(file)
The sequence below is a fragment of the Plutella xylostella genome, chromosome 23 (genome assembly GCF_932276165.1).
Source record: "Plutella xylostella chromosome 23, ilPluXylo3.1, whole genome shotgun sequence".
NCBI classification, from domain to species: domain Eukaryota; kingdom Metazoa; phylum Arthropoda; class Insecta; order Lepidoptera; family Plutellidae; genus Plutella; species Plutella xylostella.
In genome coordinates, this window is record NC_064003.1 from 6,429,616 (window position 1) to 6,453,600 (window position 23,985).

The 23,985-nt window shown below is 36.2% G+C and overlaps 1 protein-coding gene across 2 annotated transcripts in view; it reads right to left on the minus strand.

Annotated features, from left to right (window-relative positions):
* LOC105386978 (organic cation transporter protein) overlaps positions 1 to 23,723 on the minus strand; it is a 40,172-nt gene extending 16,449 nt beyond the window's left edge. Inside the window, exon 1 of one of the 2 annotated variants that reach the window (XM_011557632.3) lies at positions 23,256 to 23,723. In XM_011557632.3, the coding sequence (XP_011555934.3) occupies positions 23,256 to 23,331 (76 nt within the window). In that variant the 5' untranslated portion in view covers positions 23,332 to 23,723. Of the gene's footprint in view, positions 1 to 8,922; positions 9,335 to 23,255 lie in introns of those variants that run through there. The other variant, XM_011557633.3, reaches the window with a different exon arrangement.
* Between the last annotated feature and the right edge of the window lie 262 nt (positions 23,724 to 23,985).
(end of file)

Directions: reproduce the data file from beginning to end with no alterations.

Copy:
The sequence below is a fragment of the Plutella xylostella genome, chromosome 23 (genome assembly GCF_932276165.1).
Source record: "Plutella xylostella chromosome 23, ilPluXylo3.1, whole genome shotgun sequence".
NCBI classification, from domain to species: domain Eukaryota; kingdom Metazoa; phylum Arthropoda; class Insecta; order Lepidoptera; family Plutellidae; genus Plutella; species Plutella xylostella.
In genome coordinates, this window is record NC_064003.1 from 6,429,616 (window position 1) to 6,453,600 (window position 23,985).

The 23,985-nt window shown below is 36.2% G+C and overlaps 1 protein-coding gene across 2 annotated transcripts in view; it reads right to left on the minus strand.

Annotated features, from left to right (window-relative positions):
* LOC105386978 (organic cation transporter protein) overlaps positions 1 to 23,723 on the minus strand; it is a 40,172-nt gene extending 16,449 nt beyond the window's left edge. Inside the window, exon 1 of one of the 2 annotated variants that reach the window (XM_011557632.3) lies at positions 23,256 to 23,723. In XM_011557632.3, the coding sequence (XP_011555934.3) occupies positions 23,256 to 23,331 (76 nt within the window). In that variant the 5' untranslated portion in view covers positions 23,332 to 23,723. Of the gene's footprint in view, positions 1 to 8,922; positions 9,335 to 23,255 lie in introns of those variants that run through there. The other variant, XM_011557633.3, reaches the window with a different exon arrangement.
* Between the last annotated feature and the right edge of the window lie 262 nt (positions 23,724 to 23,985).